Yes. Teens can face assault or battery charges if involved in a fight with another student or someone else at school. Both assault and battery are serious crimes in Illinois. Your child could face long-lasting consequences if found to responsible under the law. Despite being a minor (and even though this is very unlikely), they might be forced to serve time in jail if charged as an adult for an offense that resulted in serious harm to the other person. Obviously, a conviction could disrupt their life and negatively affect their future.
Fortunately, state laws aim to keep juveniles out of prison and focus on rehabilitation. Depending on the circumstances, your son or daughter could avoid serious consequences in exchange for supervision, probation or entering a treatment program. Immediately following any such arrest, you should consult an experienced criminal defense lawyer. Fighting the charges is a battle you shouldn’t face alone.
Factors Used in Determining a Sentence
Many judges want to be lenient with juveniles who have been charged with assault, battery, or similar criminal offenses. Even though fighting with someone at school is a physically violent action, many teens with a history of violent encounters are capable of becoming productive adults with some help.
A judge will consider a range of factors when deciding how to punish your child for this type of crime. These factors can include:
- Criminal history
- Age of the offender
- Mental and physical health
- Family background
- The severity of the crime
The circumstances of the offense will also play a part in sentencing. The judge can look at the type of crime committed and any aggravating factors. For example, using a deadly weapon during an assault will usually make supervision a more challenging request than probation, and it’s always possible that under some very serious circumstances that your child might have to spend time in a juvenile detention facility.
Alternative Sentences for Juveniles
If your son or daughter were charged with assault after a fight at school, you should hire an attorney to defend them in court. Your lawyer could request an alternative sentence to keep your child out of jail or detention.
The judge may order a pre-sentence investigation before the sentencing hearing. Such a report can provide background information on the juvenile and assist the judge with their decision. The report can also explore family dynamics, assess whether the teen has a mental illness, and review prior criminal charges.
Instead of imprisonment or detention, the judge could enter your child into a Juvenile Diversion Program or place the child on another court monitored program which light include:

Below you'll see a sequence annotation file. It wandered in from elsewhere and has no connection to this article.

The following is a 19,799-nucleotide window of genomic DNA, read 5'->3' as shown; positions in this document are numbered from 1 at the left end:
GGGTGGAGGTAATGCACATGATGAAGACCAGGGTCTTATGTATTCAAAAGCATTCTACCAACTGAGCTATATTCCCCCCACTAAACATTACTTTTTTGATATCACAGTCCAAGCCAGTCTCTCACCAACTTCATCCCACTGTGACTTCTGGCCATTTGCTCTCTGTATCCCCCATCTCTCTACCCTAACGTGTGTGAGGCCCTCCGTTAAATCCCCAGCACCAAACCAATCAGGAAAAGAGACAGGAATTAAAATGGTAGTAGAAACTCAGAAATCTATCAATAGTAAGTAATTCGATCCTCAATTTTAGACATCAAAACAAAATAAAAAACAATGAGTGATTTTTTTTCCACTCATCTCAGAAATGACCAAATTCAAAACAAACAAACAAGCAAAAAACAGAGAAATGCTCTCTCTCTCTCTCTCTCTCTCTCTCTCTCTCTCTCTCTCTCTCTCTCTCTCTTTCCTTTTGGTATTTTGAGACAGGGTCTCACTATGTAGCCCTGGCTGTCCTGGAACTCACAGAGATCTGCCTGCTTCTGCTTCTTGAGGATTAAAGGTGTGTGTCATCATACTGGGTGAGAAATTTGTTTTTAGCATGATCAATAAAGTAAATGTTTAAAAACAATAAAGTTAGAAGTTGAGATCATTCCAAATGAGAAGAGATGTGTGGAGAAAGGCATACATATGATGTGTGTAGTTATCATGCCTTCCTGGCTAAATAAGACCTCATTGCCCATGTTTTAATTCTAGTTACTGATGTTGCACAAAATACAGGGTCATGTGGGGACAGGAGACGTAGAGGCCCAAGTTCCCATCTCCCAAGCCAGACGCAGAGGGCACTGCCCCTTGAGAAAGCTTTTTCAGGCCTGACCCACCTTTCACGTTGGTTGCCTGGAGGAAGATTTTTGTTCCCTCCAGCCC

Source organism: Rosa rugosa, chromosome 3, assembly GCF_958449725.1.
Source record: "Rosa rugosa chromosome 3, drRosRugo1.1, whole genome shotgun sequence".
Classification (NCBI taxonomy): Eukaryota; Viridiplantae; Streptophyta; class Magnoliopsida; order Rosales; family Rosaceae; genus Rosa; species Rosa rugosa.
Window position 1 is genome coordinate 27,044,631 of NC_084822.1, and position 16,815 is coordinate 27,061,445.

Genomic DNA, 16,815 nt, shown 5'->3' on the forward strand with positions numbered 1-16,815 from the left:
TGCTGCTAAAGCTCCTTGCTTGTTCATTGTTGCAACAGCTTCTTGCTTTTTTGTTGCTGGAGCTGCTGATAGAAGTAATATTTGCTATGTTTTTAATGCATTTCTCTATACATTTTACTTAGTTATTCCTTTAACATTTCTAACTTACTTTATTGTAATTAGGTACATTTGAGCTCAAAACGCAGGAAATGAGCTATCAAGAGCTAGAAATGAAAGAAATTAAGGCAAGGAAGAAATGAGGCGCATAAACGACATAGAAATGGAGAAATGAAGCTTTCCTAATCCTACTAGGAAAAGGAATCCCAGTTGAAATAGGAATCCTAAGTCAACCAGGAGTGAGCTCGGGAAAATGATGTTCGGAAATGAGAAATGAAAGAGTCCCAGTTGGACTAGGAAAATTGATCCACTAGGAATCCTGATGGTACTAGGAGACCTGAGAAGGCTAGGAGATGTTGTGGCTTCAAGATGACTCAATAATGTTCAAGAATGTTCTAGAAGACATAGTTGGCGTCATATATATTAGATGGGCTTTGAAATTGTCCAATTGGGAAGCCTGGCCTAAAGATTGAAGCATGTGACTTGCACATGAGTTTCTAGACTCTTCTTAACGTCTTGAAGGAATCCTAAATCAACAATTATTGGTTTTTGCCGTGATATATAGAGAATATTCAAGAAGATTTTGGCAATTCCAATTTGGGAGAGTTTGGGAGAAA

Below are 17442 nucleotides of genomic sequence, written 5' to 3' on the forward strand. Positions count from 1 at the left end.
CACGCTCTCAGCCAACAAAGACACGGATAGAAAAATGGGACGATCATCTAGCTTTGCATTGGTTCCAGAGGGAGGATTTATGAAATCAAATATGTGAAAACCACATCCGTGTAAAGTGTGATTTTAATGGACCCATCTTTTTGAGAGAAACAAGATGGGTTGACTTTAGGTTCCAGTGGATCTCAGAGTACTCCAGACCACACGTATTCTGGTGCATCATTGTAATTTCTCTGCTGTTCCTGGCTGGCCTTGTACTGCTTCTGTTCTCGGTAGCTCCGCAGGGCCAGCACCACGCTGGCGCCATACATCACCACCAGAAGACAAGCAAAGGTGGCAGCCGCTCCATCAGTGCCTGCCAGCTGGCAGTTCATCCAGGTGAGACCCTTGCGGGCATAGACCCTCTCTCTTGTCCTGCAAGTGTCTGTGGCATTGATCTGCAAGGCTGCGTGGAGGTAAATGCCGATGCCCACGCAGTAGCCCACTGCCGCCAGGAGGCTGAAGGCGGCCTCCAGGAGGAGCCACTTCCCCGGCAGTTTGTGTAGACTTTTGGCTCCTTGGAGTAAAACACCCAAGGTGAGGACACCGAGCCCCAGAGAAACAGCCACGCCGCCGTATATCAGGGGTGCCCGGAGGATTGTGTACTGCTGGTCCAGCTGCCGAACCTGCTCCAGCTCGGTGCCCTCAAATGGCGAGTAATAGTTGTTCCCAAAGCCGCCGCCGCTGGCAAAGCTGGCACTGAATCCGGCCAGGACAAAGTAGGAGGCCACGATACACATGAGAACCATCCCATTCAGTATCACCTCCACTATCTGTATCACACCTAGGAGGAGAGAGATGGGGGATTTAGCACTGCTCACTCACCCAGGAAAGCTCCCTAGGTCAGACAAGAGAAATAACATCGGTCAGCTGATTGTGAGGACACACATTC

If your child has a limited criminal history or this is their first arrest, the judge might consider placing them on supervision. Instead of convicting your child, the court may later dismiss the case as long as your son or daughter meets all requirements and completes their sentence successfully.
The court monitors the offender during their supervisory period. If the child doesn’t complete the supervision successfully, the judge could issue a different penalty. For example, a violation of supervision could occur if the child commits another crime.
Probation is an alternative to serving time in a juvenile detention center. However, unlike supervision, it comes with a conviction on the child’s criminal record. The probationary period lasts typically from one year to a longer period.
During probation, your child must meet all conditions set by the court. That could include:
- Submitting to random drug tests
- Entering an anger management treatment program
- Checking in with the probation officer regularly
- Performing community service
- Obeying a curfew
Intensive Probation Supervision
Intensive probation supervision (IPS) allows a juvenile offender to live in the community with severe restrictions. The court monitors youths charged with crimes closely to reduce the risk that they’ll commit another offense.
IPS will work with other agencies to assist your child with their rehabilitation. These agencies can include:
- Addiction resources
- Counseling services
- Mental health organizations
- Vocational and educational training programs
- Community treatment programs
- Social services
Conditional discharge is similar to probation. However, the offender doesn’t have to check in with a probation officer. This type of alternative sentence also doesn’t require as much oversight.
The court will set specific conditions your child must meet while serving their sentence. Conditions might include:
- Completing community service
- Attending a treatment program
- Paying restitution to the victim
- Being monitored by the court instead of a probation officer
- Refraining from participating in additional legal activity
Residential Treatment Center
Residential treatment centers have inpatient and outpatient programs. If your child attends an outpatient program, they can reside with you while serving their sentence. An inpatient program requires juvenile offenders to stay at the facility.
Whether the court requires your son or daughter to complete an inpatient or outpatient program, they could receive counseling and treatment for a mental illness. If necessary, they can also receive an alcohol evaluation or treatment for substance abuse.
If your son or daughter faces criminal charges after getting into a fight at school, you should contact Mitchell S. Sexner & Associates LLC immediately. We can review the circumstances of the offense to determine what programs or sentences may be available. Let us defend them against the charges they face to secure their freedom and future. Call us at (312) 644-0444 right now for your free consultation with a criminal defense lawyer in Illinois.